Thursday, 13 December 2018 05:51 GMT
ASPNet_2Years
img

Al-Mu'tamid Ibn Abbad enlisted the services of the marabout 'Brotherhood' who snatched his government and banished him



(MENAFN - Arab Times) HISTORY abounds with lessons on how countries change from one situation to another, and how a ruler should protect his country against dangers. The story of Al-Mu'tamid Ibn Abbad, ruler of Seville and Cordoba, is probably a lesson needed by some Arab nations that seem to be striving for self-destruction due to the wrong choices of their rulers.

In the 11th century (Fifth Hijrah), a small sectarian country sprang up in Andalous under the control of King Al-Mu'tamid Ala Allah Ibn Abbad. He indulged in power intoxication and arrogance that pushed him towards considering expansion at the expense of the remaining Arab kingdoms, even if it would be at the expense of King Alphonso who was trying to expel Muslims from the Iberian Peninsula. This prompted him to seal a deal with his foes for assistance in this project in exchange for capitation and allowing Alphonso to take over Toledo.

After Alphonso invaded that emirate, his interest in expansion and demand for money intensified; so the only means through which Al-Mu'tamid could rescue himself from self-affliction was to request for assistance from the 'marabouts' in Morocco. He had only two options – succumb to the demands of King Castile or get help from Arabs from behind the sea.

Responding to his son that day, he said, 'The breeder of camel is better than the breeder of pig.' This means he was better off breeding camel as a hostage under the government of Yusuf Ibn Tashfin than breeding pig as a hostage under Alphonso. He requested for assistance from Ibn Tashfin and he got it in 1085, so the soldiers went into the Battle of Zallaqa during which Alphonso's forces were defeated and Ibn Abbad was stabilized for a while.

However, the battle opened the door for the interest of the 'marabouts' in Andalous, especially since the Arab kings were not united and were easy to control. The main mission of the 'marabouts' was based on expansion – an absolute replica of the current situation of the Muslim Brotherhood. Consequently, Ibn Tashfin refused when Ibn Abbad demanded them to leave Seville. He then started preparing for the takeover, so he engaged the latter in a battle.

In response, Ibn Abbad attempted to enlist the service of Alphonso, but the latter ignored him until the Seville Kingdom fell and Ibn Abbad became a hostage of the 'marabouts'. He was taken to Aghmat in Morocco in 1091 where he spent the rest of his life in exile.

Throughout the years of hostage, Ibn Tashfin rejected entreaties to lessen restrictions on the former king. He responded to everyone: 'This is the commandment of Allah for whoever forces his rule on people and enlist the service of non-believers against Muslims. This captive spent State money lavishly to buy alliances and pleasure, while bragging about his alliance with King Castile.'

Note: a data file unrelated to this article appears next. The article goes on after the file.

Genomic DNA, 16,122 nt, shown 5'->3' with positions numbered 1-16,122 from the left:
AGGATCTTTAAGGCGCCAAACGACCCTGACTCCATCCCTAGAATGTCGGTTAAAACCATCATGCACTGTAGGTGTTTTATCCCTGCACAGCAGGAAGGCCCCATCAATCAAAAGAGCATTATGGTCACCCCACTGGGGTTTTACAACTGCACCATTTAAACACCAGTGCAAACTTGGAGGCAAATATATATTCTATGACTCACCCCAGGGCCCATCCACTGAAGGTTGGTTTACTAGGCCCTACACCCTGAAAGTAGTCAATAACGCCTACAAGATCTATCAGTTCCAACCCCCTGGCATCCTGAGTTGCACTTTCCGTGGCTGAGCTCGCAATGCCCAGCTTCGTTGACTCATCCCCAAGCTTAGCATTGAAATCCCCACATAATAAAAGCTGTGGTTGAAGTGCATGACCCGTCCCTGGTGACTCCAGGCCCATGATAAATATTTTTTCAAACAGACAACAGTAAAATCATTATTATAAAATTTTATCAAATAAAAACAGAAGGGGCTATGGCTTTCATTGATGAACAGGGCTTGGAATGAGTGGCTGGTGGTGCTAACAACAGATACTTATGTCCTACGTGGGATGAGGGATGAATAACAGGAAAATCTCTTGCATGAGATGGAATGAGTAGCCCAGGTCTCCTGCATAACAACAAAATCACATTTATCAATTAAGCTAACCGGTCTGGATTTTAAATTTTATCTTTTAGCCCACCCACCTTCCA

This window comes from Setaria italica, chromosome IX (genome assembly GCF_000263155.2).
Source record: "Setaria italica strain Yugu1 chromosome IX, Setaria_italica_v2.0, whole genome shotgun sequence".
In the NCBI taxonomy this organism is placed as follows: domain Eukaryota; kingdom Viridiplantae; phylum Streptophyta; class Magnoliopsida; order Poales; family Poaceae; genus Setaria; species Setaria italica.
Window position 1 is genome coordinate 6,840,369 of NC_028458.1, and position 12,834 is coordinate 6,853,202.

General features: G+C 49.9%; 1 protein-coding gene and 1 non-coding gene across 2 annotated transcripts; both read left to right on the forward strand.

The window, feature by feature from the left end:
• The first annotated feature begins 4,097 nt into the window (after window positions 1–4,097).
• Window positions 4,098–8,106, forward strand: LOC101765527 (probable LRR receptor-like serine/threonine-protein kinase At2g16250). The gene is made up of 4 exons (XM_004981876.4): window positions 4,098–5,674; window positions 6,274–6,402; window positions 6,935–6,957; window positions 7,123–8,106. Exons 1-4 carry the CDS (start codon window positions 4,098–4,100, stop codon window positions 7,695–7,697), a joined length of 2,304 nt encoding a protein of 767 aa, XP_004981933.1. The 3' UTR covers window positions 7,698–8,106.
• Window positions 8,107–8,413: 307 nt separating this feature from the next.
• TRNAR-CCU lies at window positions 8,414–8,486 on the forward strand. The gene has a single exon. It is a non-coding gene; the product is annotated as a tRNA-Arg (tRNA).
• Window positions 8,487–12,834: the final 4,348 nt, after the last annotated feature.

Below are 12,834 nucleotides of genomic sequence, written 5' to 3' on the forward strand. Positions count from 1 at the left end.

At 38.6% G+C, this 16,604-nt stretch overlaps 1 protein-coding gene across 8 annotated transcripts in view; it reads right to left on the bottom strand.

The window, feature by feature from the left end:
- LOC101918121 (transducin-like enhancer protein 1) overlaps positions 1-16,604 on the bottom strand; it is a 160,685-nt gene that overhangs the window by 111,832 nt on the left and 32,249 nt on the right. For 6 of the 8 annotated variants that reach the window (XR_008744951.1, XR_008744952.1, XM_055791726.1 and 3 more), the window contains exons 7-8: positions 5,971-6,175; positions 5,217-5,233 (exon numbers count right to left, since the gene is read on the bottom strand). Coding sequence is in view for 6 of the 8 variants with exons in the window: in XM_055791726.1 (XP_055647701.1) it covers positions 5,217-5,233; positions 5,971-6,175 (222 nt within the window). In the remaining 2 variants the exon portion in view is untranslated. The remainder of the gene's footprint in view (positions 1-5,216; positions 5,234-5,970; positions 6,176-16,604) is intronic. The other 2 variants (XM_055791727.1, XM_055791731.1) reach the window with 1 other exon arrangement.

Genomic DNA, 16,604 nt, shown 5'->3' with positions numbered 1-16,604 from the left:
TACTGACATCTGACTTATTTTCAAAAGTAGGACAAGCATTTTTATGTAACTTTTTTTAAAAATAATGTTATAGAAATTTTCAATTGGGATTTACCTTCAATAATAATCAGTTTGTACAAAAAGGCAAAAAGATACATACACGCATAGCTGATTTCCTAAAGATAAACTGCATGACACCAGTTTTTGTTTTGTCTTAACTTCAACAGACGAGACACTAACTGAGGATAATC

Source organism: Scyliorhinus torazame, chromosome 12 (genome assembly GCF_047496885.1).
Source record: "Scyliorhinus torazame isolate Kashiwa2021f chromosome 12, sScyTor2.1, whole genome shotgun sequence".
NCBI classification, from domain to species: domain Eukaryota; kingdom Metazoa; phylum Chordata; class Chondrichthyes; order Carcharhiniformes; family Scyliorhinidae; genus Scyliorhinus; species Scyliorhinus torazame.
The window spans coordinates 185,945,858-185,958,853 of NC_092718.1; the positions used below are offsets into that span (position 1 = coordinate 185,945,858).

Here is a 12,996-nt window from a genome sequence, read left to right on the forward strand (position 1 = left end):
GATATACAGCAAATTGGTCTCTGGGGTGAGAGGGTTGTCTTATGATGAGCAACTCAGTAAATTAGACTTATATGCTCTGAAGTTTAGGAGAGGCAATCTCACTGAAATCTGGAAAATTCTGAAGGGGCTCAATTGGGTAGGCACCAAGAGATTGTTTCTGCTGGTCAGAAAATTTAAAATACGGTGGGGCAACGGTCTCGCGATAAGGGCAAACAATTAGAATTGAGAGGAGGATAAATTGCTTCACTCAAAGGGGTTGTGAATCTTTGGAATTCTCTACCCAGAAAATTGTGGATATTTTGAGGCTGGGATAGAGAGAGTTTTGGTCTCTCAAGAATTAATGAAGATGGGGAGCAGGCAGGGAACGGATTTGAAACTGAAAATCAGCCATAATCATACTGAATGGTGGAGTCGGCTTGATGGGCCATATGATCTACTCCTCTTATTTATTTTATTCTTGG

This story clearly portrays the condition of the former king which he summarized in a poem he wrote in prison after the visit of his daughters on the day of Eid Al-Fitr:

'You thought the feast will bring happiness but it increased your sorrows in jail,

You see your daughters starving and dressed in rags that reflect their severe poverty,

They lead a life of humiliation and after they had enjoyed glory and honor, here they are weaving to earn food and they are broke,

They approached submissively to say hello breaking your heart.'

The life of humiliation he led in prison was one of the most tragic ends, especially after the death of his wife, E'etamad Al-Rumaikiya, who could not bear such a harsh life. She was buried in the yard of the prison where she and the rest of the family lived. This tragic end is suitable for those who cannot protect their nations and their rule. Therefore, he said also in the same poem:

'You used to give orders and the world submits to your orders and fulfills them,

For so long, you judged proudly but you ended up humiliated and the subject of orders.'

In 1970, the late King Hassan II of Morocco decided to establish a tomb and a museum for Al-Mutamid Bin Abbad on the same spot where he spent his last days. The building keeps the story as a vivid lesson and eyewitness to the tragic end of one of the 'states of communities.' This lesson must be studied well by rulers who do not work in favor of their people and nations.

The story can be a lighthouse for those who are not aware of the meaning of seeking help from some groups which serve their own interests rather than the entire nation, just like those who opened their countries to the Muslim Brotherhood that worked against Arab countries and plotted against them, similar to what the 'marabouts' have done.

Those who opened their countries to the Muslim Brotherhood are apparently searching history in order to revive the memory of the 'marabouts' that were the reasons behind the fall of the then Islamic Caliphate. They also seek help from the traditional enemies of their nations and those who adopted imperial projects like the current Othman project.

They think this will help them defeat their own people and their neighbors who are supposed to be their strong and honest supporters in hard times. They should understand the Hadith of Prophet Muhammad (PBUH): 'The hand of God supports the united group.'

By Ahmed Al-Jarallah - Editor-in-Chief, the Arab Times

MENAFN2511201800960000ID1097741359


Al-Mu'tamid Ibn Abbad enlisted the services of the marabout 'Brotherhood' who snatched his government and banished him

  Most popular stories  

Day | Week | Month